"If ye love wealth better than liberty, the tranquility of servitude better than the animating contest of freedom, go home from us in peace. We ask not your counsels or your arms. Crouch down and lick the hands which feed you. May your chains set lightly upon you, and may posterity forget that you were our countrymen."
-Samuel Adams

the Misanthropic Humanist:


02 December 2008

Bailouts and pain medication

Sometimes the general "wisdom" of the people is astoundingly stupid. I could rail for hours about how dumb the idea of every single bail-out proposal we've heard in the last month is, and I'd still have more material left. The problem is that I consistently can't believe that anybody is really stupid enough to think that they're a good idea. I haven't come across one, not one person in my daily life who thinks that it'll work. A few examples of colossal genius have actually told me that no, they don't think it'll work but yes, they think it's a good idea. Ummm. Well, that's a whole new level of stupid, but at least they're aware that it won't work. Unfortunately these mental masters are at least as smart as our congress and media, and likely smarter. Folks in congress either think it WILL work, or agree that it's a good idea anyway.

Alas, I may be shouting into the hurricane here, (or preaching to the choir... I'm not sure which metaphor is more appropriate. Perhaps peeing into the wind?) but I'm going to go ahead and point out some simple reasons that this is really stupid.

For starters, there's historical precedent. The "Great Society" didn't pull us out of the depression, it prolonged it. If WWII hadn't come about, who knows how long it might have taken to get our economy back. I'd like to think that if it hadn't, it would prove undeniably that socialism and government programs don't work, but socialists and liberals don't respond to facts anyway, so... never mind.

Ignoring historical precedent, let's look at the fact that we're rewarding poor performance. If Detroit is paying millions of people not to work, and can't figure out why they're losing to imports, it's not my responsibility to give them more money through the government. It's the equivalent of just charging twice as much for the cars they're already selling, and it's wrong. Their manufacturing model is obviously inefficient, and supporting inefficiency will NEVER improve an economy. It's simply using manufactured "crisis" as an end-run around government directly paying for the retirement and medical benefits for swaths of people who were obviously guaranteed more compensation than their work was worth.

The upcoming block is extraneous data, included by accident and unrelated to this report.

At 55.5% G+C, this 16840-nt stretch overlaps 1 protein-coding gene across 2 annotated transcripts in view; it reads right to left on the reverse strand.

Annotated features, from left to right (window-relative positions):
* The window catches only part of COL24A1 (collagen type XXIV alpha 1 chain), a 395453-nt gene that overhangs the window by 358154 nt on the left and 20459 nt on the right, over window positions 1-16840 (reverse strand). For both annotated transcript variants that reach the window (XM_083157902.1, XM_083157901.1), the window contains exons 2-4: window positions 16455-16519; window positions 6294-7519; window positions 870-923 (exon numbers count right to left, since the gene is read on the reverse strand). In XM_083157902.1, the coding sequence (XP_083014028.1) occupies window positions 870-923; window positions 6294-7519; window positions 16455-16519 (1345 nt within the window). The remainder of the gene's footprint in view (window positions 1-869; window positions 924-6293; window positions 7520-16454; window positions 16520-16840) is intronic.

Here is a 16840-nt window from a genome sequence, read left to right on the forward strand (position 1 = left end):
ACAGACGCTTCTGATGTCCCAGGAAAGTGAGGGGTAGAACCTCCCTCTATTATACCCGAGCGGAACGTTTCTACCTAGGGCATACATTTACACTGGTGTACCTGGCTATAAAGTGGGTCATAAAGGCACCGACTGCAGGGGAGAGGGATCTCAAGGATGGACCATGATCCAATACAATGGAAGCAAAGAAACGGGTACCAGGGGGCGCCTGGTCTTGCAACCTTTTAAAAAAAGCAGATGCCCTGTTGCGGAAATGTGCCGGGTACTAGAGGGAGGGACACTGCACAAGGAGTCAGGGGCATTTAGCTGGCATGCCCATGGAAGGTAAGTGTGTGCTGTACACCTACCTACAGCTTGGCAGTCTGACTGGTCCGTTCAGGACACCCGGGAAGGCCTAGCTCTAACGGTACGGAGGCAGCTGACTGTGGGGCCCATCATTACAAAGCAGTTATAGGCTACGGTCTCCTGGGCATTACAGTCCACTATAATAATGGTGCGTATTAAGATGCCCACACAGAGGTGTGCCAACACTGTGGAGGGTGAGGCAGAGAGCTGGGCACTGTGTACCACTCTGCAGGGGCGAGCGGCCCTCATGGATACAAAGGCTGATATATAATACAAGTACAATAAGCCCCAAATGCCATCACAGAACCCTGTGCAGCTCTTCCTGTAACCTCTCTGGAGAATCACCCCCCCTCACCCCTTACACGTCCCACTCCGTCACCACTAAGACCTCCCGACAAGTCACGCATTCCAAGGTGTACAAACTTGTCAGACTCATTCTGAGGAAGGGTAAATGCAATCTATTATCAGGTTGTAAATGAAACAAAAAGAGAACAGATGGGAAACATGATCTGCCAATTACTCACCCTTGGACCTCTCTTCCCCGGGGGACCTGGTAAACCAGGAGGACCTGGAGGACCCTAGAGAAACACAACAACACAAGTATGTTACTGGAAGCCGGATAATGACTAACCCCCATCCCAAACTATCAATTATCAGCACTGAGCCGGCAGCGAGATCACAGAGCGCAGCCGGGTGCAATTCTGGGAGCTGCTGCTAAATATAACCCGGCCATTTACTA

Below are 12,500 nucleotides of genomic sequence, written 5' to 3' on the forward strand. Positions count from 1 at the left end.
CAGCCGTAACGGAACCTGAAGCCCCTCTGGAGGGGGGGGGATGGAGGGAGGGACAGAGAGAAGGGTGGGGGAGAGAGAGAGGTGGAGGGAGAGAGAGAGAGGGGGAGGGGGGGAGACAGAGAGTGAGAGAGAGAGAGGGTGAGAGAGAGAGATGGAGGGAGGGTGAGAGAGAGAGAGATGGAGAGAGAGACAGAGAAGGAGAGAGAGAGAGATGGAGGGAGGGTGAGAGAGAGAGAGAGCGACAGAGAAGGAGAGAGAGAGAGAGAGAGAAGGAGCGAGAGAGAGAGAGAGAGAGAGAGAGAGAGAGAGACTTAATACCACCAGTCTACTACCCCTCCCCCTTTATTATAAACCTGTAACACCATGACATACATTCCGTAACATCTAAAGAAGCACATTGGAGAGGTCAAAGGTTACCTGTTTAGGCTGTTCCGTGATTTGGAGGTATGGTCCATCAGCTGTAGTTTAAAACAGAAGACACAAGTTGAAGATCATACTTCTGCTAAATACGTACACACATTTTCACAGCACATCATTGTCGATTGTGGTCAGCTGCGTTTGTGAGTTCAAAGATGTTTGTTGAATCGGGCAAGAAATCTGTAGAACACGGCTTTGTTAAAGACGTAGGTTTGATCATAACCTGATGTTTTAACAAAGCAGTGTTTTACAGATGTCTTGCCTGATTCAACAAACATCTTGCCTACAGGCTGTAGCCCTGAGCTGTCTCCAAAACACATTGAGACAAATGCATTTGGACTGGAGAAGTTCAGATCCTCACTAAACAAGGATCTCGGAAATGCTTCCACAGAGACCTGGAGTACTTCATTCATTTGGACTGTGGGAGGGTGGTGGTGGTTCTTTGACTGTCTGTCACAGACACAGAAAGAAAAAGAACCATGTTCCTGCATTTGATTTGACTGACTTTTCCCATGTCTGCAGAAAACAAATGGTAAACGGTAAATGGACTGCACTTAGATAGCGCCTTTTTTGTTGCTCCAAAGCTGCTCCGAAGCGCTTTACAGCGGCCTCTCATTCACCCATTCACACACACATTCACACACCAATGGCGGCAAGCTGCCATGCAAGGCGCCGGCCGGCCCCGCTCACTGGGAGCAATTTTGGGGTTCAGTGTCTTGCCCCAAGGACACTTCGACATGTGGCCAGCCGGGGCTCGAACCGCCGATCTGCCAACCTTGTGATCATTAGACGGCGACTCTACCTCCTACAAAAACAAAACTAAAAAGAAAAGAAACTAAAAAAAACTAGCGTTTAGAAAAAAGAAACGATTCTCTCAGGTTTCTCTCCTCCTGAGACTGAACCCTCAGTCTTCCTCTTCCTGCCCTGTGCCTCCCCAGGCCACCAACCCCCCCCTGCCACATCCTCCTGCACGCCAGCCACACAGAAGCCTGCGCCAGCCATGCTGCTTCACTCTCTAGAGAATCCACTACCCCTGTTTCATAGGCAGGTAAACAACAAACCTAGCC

• "But don't I deserve a good living wage, retirement, and medical plan for my 30 years of service to the auto industry?" Answer: No. You deserve what the market says your labor is worth, not what your union forced the company to accept. Wanna know why so many American jobs go overseas? Unions.
Incentives. In order to receive this government "bailout" money, do you realize that there is an incentive for me to not pay my bills? Every version of the plan that I've seen for bailing out lenders includes "helping" home-owners to stay in their homes by lowering the interest rates and/or the principal on their homes, but only if they're at least 90 days delinquent on their payments. So what you're telling me is that you're going to take more taxes from me and the "rich" (slowing the economy further), run them through a government agency (losing money along the way), give those taxes to companies that deserve to fail (promoting and extending inefficiency), and then give more to people who don't pay their bills (and aren't going to start), while finally expecting me to go on paying the higher amount... just because? Awesome. That'll fix things.

Crisis. Who, other than the Obama campaign and our media (but I repeat myself), decided that this was a crisis in the first place? It seems to me that this was really only a crisis for some banks. Again, those were the bad banks anyway, so who really cares if they fail? Oh, I'm sure their stock-holders do, but hey stocks are a risk in the first place. If you bet on the wrong horse, too bad. Don't bet if you can't afford to. And don't go telling me about how horrible it is for people to have their houses forclosed on. A bunch of those people were investors, and even if they weren't, so what? Ever heard of apartments!? Besides, the banks will just turn around and sell those houses for less, thereby lowering the costs of housing for whoever now does qualify for a loan. Who knows, maybe it'll be the people paying low taxes who invested in good banks buying cheap houses and renting them back to the same people. Voila! Market forces. But instead it's talked up into a crisis, and markets being what they are, people got scared. Others saw this as an opportunity to get some cash themselves and talked down they're own industry (auto, home-builders, etc) and extended the appearance of crisis. And now it becomes real. Panic sets in, the goverment destroys wealth, and a real crisis arrives.

The whole situation is akin to going to the doctor for an ingrown toe-nail and dying from a morphine overdose. Sure, it was going to hurt a little, but we've skipped local anesthetic for a lethal overdose of pain-killer.